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What Makes a Bug a True Bug?

Stink bug
(Image: VPM)

What’s Bugging You?

When is a bug a true bug? Find out with entomologist Dr. Art Evans and VPM radio producer Steve Clark as they delve into the characteristics, classification, and proper spelling of the common names of true bugs.

Many people refer to almost any small multi-legged animal as a “bug,” but entomologists must necessarily be more precise. To them, a true bug refers only to members of Hemiptera, an order of insects that also includes cicadas, hoppers, and aphids. Like all insects, hemipterans have an external skeleton, three major body regions, and six legs. Hemipterans are distinguished from all other insects by a suite of characteristics that include hemimetabolous development and piercing- sucking mouthparts. Hemimetaboly, or gradual development, consists of an egg, nymph, and adult. Nymphs generally resemble the adults in form and habit, but lack wings. True bugs are placed in Heteroptera, a suborder distinguished from other hemipterans by having modified forewings with membranous wingtips and thick, leathery bases.

There are about 45,000 species of heteropterans worldwide. They occupy a diverse array of terrestrial and aquatic habitats. Most species sustain themselves by drawing fluids from nearly all parts of plants and fungi. Some suck the bodily fluids from insects and other arthropod prey. Others live as vertebrate parasites and suck blood from birds or mammals.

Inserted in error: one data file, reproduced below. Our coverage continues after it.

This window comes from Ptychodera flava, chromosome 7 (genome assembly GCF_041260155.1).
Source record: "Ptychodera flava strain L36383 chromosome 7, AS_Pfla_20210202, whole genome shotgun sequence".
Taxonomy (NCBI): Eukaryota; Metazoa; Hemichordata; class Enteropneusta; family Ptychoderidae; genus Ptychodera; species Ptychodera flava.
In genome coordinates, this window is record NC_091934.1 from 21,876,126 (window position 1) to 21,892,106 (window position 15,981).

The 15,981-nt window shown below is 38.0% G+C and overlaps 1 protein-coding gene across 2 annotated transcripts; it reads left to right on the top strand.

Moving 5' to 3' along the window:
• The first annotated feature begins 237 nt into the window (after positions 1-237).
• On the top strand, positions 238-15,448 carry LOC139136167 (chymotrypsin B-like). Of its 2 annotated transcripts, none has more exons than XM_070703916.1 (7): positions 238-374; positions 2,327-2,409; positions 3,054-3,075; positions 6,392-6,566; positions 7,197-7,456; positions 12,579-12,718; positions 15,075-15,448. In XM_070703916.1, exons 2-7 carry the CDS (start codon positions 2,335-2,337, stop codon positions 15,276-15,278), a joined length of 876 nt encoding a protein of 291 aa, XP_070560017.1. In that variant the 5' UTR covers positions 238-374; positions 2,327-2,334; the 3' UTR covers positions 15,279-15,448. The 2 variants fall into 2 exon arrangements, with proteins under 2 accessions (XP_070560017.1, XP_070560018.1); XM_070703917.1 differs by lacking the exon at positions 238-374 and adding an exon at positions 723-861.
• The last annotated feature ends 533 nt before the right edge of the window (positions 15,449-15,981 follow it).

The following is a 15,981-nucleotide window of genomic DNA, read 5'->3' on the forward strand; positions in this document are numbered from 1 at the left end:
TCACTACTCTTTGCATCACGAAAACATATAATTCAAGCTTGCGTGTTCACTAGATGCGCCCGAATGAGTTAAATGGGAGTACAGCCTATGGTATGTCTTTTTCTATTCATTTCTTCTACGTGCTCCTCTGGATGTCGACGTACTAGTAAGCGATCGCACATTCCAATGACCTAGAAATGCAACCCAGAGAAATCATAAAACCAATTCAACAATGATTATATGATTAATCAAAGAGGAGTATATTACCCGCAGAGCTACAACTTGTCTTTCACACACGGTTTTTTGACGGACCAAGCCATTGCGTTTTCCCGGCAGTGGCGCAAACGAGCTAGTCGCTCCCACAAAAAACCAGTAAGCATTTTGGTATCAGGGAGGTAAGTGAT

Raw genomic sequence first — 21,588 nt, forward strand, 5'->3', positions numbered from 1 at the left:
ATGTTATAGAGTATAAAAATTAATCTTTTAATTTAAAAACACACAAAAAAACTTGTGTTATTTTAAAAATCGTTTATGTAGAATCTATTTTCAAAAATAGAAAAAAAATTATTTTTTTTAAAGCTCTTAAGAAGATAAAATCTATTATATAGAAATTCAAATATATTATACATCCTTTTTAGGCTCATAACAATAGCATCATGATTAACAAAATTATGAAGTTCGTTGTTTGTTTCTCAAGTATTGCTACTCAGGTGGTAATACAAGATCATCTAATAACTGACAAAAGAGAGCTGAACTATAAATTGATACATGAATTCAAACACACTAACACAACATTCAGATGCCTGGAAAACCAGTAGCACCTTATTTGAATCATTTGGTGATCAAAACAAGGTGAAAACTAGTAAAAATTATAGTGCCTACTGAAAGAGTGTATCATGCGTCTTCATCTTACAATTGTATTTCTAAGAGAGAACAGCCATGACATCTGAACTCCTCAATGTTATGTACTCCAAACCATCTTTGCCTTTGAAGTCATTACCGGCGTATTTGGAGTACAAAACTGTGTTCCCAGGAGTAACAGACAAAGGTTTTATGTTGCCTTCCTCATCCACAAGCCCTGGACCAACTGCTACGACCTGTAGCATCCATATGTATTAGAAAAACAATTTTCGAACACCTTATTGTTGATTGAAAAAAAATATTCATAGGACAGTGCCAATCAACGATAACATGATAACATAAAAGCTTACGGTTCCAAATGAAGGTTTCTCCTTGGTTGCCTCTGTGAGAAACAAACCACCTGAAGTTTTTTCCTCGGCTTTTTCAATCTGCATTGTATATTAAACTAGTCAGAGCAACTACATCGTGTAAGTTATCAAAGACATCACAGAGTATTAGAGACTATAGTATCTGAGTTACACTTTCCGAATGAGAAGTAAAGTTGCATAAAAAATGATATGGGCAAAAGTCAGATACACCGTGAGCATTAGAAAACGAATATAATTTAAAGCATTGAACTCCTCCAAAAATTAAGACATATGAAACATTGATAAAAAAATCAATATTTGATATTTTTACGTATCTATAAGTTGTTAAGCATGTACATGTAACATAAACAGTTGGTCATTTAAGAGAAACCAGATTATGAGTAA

The common names of true bugs are always composed of two separate words and include bed bugs, kissing bugs, assassin bugs, stink bugs, and leaf-footed bugs. Consider the common name pillbug, a type of roly-poly.  Is it a true bug? No. Pillbugs aren’t even insects, but are terrestrial crustaceans. A similar naming scheme applies to flies, too. House fly and horse fly are both true flies and belong to the order Diptera. However, the common names “butterfly” and “dragonfly” are written as one word because these insects aren’t true flies. They are instead classified in the orders Lepidoptera and Odonata, respectively.

Common names for most insect species often vary regionally or don’t exist at all. Instead, scientists rely on a universally accepted system using scientific names. Correctly identifying a species is the first step towards locating information about its distribution and habits, as well as determining effective control measures should a species be of economic or medical importance.

To learn more about what’s in a name, check out this interesting story about how a gorgeous beetle that lives in the deserts of southeastern Arizona got its scientific name.